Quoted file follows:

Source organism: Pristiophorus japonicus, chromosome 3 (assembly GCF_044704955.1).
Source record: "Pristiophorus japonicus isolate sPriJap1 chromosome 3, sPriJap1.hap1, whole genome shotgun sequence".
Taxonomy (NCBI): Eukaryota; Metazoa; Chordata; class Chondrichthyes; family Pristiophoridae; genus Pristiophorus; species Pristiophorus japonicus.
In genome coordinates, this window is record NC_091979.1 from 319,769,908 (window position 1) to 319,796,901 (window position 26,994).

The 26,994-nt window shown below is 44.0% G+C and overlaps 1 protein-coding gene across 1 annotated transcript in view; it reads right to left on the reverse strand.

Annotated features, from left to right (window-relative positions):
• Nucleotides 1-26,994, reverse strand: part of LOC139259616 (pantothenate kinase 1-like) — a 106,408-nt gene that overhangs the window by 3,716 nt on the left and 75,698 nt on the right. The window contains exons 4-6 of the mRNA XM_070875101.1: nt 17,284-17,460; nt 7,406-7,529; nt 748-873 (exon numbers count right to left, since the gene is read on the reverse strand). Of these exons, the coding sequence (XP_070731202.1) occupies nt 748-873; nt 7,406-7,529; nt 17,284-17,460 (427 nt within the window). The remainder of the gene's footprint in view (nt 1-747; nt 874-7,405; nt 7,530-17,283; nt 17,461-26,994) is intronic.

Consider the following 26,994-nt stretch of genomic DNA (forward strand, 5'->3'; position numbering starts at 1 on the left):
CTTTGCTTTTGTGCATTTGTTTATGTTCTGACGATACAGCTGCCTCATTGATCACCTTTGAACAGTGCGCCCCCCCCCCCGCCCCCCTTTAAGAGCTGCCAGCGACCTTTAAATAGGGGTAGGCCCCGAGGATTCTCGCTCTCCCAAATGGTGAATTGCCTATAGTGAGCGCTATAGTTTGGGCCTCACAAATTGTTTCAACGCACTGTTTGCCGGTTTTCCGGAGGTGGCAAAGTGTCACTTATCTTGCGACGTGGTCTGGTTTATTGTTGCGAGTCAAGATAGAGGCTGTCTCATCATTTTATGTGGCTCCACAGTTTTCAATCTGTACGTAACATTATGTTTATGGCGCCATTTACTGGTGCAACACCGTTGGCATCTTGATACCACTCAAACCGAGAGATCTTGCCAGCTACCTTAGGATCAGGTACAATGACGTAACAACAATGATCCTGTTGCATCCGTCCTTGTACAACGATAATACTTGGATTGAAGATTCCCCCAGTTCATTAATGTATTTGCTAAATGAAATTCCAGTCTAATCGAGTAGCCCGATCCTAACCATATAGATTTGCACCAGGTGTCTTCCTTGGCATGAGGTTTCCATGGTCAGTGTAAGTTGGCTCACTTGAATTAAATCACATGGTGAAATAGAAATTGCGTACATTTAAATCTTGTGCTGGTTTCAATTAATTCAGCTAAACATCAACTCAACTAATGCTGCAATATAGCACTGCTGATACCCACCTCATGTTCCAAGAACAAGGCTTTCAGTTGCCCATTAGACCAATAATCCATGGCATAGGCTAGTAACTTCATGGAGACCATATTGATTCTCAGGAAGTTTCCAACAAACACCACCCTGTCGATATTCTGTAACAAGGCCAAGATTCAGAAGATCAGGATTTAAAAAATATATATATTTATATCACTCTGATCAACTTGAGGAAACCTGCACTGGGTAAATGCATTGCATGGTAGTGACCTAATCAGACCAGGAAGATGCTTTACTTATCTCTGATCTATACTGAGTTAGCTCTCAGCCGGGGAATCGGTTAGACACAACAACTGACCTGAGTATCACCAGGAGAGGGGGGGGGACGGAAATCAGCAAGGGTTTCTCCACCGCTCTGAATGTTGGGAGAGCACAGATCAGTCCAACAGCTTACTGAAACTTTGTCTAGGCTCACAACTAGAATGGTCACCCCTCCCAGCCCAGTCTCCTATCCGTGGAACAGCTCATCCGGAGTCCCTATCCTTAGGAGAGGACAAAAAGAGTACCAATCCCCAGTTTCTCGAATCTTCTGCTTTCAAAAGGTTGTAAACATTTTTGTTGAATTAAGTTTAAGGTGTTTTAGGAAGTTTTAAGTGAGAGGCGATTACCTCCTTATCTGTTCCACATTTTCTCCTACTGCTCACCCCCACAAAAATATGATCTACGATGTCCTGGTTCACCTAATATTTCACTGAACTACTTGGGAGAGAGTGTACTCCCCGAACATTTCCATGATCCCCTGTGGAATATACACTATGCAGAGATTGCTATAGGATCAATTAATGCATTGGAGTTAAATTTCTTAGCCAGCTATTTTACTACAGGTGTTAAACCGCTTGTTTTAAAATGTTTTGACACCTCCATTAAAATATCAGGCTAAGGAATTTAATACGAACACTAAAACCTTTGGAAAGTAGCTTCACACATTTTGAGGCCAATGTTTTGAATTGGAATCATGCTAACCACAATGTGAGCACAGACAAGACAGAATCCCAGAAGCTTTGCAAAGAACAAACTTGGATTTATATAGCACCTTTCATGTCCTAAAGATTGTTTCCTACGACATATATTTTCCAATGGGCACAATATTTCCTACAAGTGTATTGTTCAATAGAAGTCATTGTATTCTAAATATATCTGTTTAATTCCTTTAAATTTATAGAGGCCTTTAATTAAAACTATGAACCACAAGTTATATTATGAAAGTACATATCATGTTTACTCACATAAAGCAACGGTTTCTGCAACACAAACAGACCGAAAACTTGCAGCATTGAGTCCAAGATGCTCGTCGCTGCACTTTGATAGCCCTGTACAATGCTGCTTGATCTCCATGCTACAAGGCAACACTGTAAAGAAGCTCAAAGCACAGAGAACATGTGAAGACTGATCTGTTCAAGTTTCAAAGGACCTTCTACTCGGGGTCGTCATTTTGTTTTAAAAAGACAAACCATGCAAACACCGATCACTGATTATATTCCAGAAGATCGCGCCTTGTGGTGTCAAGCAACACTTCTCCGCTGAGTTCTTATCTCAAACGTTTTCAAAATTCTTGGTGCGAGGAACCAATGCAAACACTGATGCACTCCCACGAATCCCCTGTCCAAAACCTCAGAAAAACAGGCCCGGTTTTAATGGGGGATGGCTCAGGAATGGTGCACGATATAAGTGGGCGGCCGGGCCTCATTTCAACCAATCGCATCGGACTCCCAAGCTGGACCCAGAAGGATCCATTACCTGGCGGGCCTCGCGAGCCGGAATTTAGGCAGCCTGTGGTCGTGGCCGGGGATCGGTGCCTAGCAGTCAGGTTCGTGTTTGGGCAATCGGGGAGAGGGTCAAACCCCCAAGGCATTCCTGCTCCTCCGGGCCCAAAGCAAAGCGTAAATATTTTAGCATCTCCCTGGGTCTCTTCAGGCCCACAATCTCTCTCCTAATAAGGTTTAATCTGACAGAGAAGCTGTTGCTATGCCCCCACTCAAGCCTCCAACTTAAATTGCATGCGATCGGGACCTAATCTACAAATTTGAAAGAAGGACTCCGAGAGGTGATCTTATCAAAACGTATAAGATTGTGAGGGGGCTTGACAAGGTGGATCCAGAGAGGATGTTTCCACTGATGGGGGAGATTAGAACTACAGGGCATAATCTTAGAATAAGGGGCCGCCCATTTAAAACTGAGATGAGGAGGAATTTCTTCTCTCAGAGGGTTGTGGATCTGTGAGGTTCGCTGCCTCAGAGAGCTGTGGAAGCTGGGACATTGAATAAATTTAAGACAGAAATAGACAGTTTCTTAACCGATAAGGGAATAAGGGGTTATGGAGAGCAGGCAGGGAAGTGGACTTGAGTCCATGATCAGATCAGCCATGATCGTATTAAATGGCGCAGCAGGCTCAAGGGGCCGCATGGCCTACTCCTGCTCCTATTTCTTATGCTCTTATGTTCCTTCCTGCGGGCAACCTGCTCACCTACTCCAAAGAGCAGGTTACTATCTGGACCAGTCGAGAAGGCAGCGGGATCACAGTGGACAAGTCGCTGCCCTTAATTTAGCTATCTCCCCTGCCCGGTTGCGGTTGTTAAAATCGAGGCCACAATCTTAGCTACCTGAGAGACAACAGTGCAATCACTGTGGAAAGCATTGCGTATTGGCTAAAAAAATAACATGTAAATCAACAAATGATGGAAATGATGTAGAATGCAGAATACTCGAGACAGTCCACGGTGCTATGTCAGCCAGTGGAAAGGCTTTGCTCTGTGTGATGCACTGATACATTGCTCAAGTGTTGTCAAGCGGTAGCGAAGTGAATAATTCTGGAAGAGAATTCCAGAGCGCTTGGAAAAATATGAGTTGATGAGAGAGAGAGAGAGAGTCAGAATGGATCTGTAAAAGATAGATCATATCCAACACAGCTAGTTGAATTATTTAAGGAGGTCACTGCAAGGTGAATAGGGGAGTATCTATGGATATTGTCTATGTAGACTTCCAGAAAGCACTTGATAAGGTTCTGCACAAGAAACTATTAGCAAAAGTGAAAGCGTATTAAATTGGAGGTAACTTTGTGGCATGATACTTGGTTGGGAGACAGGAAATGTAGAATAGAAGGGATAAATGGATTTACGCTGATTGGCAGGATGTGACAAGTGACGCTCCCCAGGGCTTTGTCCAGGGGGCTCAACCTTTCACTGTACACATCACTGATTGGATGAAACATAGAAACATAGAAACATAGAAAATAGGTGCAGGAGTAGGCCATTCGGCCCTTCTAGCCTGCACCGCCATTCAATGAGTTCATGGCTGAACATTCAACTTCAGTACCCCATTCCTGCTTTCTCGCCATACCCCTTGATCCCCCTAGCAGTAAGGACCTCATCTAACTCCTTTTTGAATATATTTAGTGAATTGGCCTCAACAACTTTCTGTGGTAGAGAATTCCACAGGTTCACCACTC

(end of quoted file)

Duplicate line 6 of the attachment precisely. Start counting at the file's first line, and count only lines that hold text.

Annotated features, from left to right (window-relative positions):